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Adam Peaty: Olympic swimming champion says depression is commonplace in sport

Sky Sports News' Rebecca Williams speaks to the 11-time world-record holder about the highs and lows of training for an Olympic Games

Olympic champion Adam Peaty
Image: Adam Peaty says sport is filled with highs and lows for elite-level athletes

Olympic breaststroke champion Adam Peaty admits he has battled depression but says it is common for athletes competing at the highest level.

The 11-time world record holder insists he is now feeling much better ahead of what should be one of the most important years of his life.

Peaty is currently training for this year's Tokyo Olympics but there are question marks over whether the Games will go ahead as planned, due to the outbreak of coronavirus.

As a child, Peaty was afraid of water and hated bath time. It wasn't until he turned 11 that he took up swimming. He shot to fame after winning Olympic gold at Rio 2016 and is the only person to have swum the 100m breaststroke in under 57 seconds.

He told Sky Sports News: "In this sport, you don't really get many opportunities to get that many highs, because you are battered by the training every day.

Adam Peaty
Image: Peaty is the reigning Olympic 100m breaststroke champion

"And that in itself is enough to send you into a hole, a deep hole, but you have to keep climbing out every single day and think 'what am I grateful for today'.

"I think it is completely normal for an athlete to go through those lows, no matter how deep they are. Athletes get drawn into a scenario where if they lose it is the end of the world. It's not - you get back on your two feet and go again."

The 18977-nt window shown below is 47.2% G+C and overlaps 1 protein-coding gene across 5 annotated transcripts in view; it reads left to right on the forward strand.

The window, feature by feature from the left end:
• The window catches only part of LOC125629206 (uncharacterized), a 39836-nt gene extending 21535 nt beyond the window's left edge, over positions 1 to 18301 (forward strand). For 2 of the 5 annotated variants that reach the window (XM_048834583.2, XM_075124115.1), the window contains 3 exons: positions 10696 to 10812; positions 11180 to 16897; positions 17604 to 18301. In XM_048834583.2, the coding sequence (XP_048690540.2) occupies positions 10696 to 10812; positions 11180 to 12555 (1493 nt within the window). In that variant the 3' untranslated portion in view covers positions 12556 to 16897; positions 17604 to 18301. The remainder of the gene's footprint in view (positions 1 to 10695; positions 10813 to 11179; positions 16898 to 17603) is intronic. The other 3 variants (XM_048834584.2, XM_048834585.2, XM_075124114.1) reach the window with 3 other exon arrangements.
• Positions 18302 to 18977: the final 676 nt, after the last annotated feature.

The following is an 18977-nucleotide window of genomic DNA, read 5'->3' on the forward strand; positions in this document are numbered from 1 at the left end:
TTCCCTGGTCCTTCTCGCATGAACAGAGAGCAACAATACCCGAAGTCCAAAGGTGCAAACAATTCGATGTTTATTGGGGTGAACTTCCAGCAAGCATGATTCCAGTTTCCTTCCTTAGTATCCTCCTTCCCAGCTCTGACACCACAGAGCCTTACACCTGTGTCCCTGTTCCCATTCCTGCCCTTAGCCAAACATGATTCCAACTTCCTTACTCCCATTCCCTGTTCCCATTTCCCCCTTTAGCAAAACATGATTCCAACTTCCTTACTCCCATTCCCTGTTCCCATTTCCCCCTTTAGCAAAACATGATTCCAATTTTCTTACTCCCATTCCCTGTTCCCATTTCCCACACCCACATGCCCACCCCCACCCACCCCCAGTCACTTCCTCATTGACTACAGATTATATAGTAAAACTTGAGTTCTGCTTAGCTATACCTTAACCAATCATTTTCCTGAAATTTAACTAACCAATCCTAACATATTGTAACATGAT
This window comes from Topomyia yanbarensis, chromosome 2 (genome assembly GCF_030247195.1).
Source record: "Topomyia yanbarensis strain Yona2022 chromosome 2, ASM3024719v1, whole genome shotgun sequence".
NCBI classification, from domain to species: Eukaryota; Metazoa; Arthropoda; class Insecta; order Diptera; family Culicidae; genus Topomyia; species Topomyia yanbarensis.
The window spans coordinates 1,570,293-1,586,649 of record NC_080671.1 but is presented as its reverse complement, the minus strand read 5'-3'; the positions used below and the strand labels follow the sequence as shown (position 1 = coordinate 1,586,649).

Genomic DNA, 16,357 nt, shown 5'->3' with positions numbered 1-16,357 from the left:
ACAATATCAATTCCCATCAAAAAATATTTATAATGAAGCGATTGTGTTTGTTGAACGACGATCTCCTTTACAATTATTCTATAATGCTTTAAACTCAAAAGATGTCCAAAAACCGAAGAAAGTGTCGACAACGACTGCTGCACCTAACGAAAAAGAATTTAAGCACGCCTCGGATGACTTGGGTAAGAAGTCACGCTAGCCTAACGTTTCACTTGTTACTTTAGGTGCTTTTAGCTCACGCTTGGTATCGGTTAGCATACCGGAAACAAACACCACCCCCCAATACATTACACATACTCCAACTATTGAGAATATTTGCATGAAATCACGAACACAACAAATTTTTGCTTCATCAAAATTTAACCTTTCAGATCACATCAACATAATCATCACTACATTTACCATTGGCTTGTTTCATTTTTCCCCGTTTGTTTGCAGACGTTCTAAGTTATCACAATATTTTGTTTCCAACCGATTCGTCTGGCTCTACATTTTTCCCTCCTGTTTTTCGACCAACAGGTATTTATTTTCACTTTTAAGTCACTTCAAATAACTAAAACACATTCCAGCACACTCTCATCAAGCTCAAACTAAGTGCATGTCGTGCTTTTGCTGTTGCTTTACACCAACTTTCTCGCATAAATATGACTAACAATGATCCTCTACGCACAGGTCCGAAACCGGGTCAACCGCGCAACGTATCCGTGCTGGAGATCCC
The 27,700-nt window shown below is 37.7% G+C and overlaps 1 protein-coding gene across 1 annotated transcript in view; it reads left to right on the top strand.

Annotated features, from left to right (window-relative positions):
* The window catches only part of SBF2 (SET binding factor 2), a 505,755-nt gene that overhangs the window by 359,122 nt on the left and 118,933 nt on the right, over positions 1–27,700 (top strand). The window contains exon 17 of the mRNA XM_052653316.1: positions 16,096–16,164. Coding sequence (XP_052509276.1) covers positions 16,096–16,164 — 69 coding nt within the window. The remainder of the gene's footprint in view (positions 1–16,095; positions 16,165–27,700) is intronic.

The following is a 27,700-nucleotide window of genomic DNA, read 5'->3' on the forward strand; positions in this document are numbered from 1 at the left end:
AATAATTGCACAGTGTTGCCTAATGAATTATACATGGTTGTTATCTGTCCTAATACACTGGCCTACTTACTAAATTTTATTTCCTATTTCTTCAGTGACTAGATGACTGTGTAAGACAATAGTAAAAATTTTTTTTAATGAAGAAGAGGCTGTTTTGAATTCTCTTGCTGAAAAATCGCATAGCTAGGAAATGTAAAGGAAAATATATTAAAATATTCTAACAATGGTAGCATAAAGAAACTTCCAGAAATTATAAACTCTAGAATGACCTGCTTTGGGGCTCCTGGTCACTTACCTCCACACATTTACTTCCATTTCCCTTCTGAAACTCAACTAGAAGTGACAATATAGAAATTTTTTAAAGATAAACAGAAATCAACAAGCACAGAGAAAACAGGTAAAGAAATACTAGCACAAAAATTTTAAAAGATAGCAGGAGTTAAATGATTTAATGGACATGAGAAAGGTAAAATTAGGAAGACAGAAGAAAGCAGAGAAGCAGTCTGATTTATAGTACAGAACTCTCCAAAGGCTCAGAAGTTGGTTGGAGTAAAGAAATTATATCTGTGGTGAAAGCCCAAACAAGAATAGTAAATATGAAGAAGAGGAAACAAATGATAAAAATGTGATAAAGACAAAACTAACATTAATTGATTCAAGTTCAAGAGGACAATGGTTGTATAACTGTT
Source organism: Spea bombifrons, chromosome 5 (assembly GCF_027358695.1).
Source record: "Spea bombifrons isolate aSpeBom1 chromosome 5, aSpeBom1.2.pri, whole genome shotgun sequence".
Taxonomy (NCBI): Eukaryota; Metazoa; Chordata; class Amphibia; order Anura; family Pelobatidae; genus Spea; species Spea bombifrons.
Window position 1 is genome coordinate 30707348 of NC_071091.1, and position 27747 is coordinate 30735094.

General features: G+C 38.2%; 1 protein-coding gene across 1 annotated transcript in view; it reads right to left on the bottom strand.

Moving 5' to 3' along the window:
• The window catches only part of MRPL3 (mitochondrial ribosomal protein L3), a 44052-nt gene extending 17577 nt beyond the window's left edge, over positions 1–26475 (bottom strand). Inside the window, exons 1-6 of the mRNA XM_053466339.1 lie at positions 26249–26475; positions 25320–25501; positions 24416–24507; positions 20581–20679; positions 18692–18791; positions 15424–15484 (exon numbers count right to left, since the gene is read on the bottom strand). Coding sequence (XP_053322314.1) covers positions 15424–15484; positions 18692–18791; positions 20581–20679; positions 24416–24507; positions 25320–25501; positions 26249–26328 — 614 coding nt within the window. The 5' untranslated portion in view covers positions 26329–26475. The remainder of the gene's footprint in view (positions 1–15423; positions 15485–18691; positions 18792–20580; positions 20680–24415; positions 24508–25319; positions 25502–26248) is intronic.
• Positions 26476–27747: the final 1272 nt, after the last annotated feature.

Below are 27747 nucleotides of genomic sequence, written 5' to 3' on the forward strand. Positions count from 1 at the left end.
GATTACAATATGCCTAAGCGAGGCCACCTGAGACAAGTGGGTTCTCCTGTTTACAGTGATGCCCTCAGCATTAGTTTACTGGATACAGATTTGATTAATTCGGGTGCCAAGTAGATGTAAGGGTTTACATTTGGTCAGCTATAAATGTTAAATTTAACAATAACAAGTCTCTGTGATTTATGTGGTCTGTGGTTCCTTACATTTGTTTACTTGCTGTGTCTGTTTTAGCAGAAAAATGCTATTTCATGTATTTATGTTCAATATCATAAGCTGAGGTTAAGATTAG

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Peaty, who has just under half a million followers on Instagram, said he used to feel pressure about his appearance and to look a certain way.

"I think everyone goes through that point of life where you would almost put that at your forefront," he said.

"I thought that buying designer gear would make me happy, but it doesn't. So that material thing for me doesn't give me a high anymore, so why do I bother?

"And how you look, it doesn't really matter. It doesn't change who I am or who I want to be, but if I spend more time with my nephews or nieces, that gives me more of a high than anything else."

It has been four years since Peaty's success in Rio and he insists getting older means adapting his training methods.

"It's more like a slow game of chess, instead of dashing at everything," he said.

"Back in Rio, I could afford to dash at everything and recover really quickly. But now it is where do I put my markers? Where do I put my King? Where do I put my Queen?"

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Joe Fraser says it would 'break his heart' if the Olympics was postponed, as the GB gymnast and world champion reveals his emotions over coronavirus

The Olympic Games are slated to start at the end of July and the International Olympic Committee (IOC) has now given itself four weeks to decide whether or not to postpone the event, which is due to be attended by 11,000 athletes.

The Olympics has only been cancelled three times in modern history and those were down to the First World War and Second World War.

Reflecting on a possible postponement, Peaty said: "I would make sure it didn't mess up my season too much. It would just be an extended season.

"There's a saying that when you land on that beach, you burn the boat so you can't even retreat. So it is on track for me."

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